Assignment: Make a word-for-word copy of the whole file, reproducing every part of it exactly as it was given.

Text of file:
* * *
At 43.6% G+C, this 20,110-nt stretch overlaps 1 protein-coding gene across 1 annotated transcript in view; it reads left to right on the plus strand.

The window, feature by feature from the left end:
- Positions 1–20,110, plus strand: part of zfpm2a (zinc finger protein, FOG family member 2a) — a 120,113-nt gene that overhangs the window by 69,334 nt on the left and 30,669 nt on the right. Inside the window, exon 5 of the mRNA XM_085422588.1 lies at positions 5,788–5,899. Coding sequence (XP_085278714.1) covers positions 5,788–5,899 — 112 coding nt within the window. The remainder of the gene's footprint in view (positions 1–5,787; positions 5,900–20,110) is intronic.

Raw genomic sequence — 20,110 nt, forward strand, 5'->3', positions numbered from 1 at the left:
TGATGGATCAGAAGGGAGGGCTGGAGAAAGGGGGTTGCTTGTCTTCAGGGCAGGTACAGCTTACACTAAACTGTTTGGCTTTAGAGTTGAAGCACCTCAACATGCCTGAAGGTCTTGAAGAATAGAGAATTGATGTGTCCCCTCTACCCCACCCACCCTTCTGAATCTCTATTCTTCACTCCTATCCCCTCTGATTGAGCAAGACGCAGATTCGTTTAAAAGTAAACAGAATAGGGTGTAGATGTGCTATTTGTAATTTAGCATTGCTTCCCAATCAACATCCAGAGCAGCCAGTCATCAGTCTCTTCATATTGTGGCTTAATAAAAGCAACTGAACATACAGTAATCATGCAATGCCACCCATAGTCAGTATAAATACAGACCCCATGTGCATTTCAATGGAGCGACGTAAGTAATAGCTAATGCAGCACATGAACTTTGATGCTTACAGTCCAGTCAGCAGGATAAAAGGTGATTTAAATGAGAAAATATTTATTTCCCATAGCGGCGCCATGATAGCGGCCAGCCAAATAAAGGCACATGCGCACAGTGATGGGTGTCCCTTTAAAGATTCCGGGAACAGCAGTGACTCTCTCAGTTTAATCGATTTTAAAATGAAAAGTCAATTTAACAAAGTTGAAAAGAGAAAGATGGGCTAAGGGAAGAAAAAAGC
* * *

At 43.6% G+C, this 20,110-nt stretch overlaps 1 protein-coding gene across 1 annotated transcript in view; it reads left to right on the plus strand.

The window, feature by feature from the left end:
- Positions 1–20,110, plus strand: part of zfpm2a (zinc finger protein, FOG family member 2a) — a 120,113-nt gene that overhangs the window by 69,334 nt on the left and 30,669 nt on the right. Inside the window, exon 5 of the mRNA XM_085422588.1 lies at positions 5,788–5,899. Coding sequence (XP_085278714.1) covers positions 5,788–5,899 — 112 coding nt within the window. The remainder of the gene's footprint in view (positions 1–5,787; positions 5,900–20,110) is intronic.

Raw genomic sequence — 20,110 nt, forward strand, 5'->3', positions numbered from 1 at the left:
TGATGGATCAGAAGGGAGGGCTGGAGAAAGGGGGTTGCTTGTCTTCAGGGCAGGTACAGCTTACACTAAACTGTTTGGCTTTAGAGTTGAAGCACCTCAACATGCCTGAAGGTCTTGAAGAATAGAGAATTGATGTGTCCCCTCTACCCCACCCACCCTTCTGAATCTCTATTCTTCACTCCTATCCCCTCTGATTGAGCAAGACGCAGATTCGTTTAAAAGTAAACAGAATAGGGTGTAGATGTGCTATTTGTAATTTAGCATTGCTTCCCAATCAACATCCAGAGCAGCCAGTCATCAGTCTCTTCATATTGTGGCTTAATAAAAGCAACTGAACATACAGTAATCATGCAATGCCACCCATAGTCAGTATAAATACAGACCCCATGTGCATTTCAATGGAGCGACGTAAGTAATAGCTAATGCAGCACATGAACTTTGATGCTTACAGTCCAGTCAGCAGGATAAAAGGTGATTTAAATGAGAAAATATTTATTTCCCATAGCGGCGCCATGATAGCGGCCAGCCAAATAAAGGCACATGCGCACAGTGATGGGTGTCCCTTTAAAGATTCCGGGAACAGCAGTGACTCTCTCAGTTTAATCGATTTTAAAATGAAAAGTCAATTTAACAAAGTTGAAAAGAGAAAGATGGGCTAAGGGAAGAAAAAAGC